For the purpose of easing the symptoms of a tight chest due to coughs and colds, pay attention to these particular aspects of Cobra Pose:

  • Roll and retract the shoulders (in anatomical terms, via circumduction of the ball and socket joint of each shoulder)
  • Bring the shoulders back and down (depress them), so that the shoulder blades (scapulae) are brought closer together on your back, thereby
    • Bending back (hyperextending) the spine and
    • Bringing your chest forward and lifting it towards the chin (elevating the sternum).

Got that? Didn’t think so, so here’s a quick, extremely amateur sketch!

Cobra Pose Yoga - Bhujangasana - Sketch-Colour Yoga UK - #colouryogaukstickpic

Remember I mentioned I designed Wednesday’s class to include a carefully selected collection of asanas, each a positional variation exploring chest-opening, each pose a step in the journey towards one of yoga’s ultimate examples of the theme?

Well, here it is, and it’s another dynamic backbend, the rather more extreme Camel Pose or Ustrasana. For those of you who have injuries or are less experienced yogis, worry not: Camel Pose can always be modified with yoga blocks and bolsters to become a gentler, less intense, and more supportive asana.

Image of Camel Pose - Utrasana - Colour Yoga UK - Sketch - #colouryogaukstickpicsSo, can you see how Cobra Pose might relate to Camel Pose? And could you apply the specific chest-opening instructions above for Cobra to Camel?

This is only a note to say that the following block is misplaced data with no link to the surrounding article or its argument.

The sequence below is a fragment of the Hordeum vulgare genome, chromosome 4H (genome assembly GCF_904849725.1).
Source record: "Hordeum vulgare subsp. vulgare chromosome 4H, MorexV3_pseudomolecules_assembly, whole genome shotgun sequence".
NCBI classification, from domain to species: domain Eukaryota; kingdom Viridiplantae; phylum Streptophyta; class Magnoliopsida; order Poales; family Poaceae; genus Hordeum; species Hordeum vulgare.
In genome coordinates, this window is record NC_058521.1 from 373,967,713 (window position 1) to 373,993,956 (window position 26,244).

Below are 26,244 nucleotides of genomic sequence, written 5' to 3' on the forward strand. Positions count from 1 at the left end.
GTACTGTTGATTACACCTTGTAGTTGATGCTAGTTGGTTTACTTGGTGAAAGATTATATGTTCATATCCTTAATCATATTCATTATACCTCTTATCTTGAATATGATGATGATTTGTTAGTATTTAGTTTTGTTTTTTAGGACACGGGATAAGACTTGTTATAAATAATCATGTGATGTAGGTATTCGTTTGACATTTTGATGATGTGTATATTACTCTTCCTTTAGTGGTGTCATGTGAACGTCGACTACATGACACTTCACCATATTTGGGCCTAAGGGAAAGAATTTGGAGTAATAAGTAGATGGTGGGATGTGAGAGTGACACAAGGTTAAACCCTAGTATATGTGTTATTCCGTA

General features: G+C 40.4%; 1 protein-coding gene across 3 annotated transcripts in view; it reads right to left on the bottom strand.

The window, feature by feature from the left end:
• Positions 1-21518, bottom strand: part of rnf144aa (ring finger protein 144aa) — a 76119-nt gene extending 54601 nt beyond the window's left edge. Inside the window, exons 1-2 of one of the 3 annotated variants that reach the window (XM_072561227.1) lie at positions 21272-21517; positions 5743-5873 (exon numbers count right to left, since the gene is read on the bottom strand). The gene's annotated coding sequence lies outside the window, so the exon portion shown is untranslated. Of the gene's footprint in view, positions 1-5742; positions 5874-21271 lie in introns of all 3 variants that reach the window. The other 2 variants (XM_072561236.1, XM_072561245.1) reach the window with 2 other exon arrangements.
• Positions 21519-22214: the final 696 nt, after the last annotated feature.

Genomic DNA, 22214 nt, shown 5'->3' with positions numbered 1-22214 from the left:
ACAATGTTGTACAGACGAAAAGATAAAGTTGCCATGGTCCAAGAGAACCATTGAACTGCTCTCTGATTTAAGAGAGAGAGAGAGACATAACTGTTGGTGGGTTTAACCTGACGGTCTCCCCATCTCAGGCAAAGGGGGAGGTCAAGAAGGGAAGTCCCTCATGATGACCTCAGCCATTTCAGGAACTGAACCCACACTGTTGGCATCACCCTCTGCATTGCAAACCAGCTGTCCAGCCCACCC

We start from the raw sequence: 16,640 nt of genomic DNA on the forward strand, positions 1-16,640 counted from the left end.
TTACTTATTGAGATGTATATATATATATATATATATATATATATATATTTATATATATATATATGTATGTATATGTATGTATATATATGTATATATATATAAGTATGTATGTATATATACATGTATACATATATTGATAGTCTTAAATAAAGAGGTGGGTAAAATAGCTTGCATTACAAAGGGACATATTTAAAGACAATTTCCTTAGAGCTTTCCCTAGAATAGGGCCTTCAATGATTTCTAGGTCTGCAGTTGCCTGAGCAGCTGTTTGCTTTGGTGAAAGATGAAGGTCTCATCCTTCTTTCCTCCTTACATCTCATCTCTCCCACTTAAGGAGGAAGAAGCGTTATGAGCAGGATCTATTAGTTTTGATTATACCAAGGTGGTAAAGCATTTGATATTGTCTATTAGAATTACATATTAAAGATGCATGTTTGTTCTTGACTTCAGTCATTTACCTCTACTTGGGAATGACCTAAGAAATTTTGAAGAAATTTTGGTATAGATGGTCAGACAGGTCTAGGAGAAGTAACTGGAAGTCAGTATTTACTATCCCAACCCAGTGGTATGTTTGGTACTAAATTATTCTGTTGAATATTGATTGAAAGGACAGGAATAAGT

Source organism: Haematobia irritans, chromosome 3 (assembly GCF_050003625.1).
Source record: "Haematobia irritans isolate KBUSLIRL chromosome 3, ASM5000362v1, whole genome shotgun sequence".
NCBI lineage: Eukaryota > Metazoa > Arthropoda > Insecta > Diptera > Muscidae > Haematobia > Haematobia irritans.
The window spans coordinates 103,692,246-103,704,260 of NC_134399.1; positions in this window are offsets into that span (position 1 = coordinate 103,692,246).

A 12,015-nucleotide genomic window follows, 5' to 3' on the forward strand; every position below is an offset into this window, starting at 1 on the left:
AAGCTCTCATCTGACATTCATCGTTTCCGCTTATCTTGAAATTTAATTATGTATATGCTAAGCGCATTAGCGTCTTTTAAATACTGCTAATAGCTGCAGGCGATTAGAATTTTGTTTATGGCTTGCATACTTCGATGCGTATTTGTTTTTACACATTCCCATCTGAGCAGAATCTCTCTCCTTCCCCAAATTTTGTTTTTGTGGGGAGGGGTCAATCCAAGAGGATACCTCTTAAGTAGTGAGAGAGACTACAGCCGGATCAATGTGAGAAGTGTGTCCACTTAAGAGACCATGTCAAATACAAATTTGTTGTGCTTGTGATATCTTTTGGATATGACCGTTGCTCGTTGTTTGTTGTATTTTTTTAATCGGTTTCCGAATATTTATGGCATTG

In tonight’s deliciously relaxing Sunday Yin/ Restorative Colour Yoga class I will continue to address which yoga asanas are helpful when we inevitably succumb to coughs, colds and seasonal sickness.

So, come and enjoy the perfect excuse to enjoy lovely long stretches while being supported by yoga blocks and cossetted by bolsters, proving that yup, if you search hard enough you’ll find a positive side to everything – even snot!

The Ultimate Yoga Glow

When teaching a Restorative Yin yoga class, there is nothing as rewarding as the moment at the end of the last, lovely long Savasana, when your students roll to one side and, after resting there a moment, slowly push themselves up to a seated position.

Rather than the pressures of daily life they inadvertently brought with them to the studio at the start of the session, little by little, asana by asana, the students have released the tension stored in their body.

The yogis in the class sit bleary-eyed and unfocussed, their skin shining, the lines on their face softened, looking newer somehow, and more fresh.

Shoulders once hunched up in desk-stress are now gently loosened and lowered. Body language speaks quietly of ultimate relaxation, of grounding and reconnection with the self.

At least that’s my experience of a successful Restorative Yin class from where I’m sitting. What’s yours?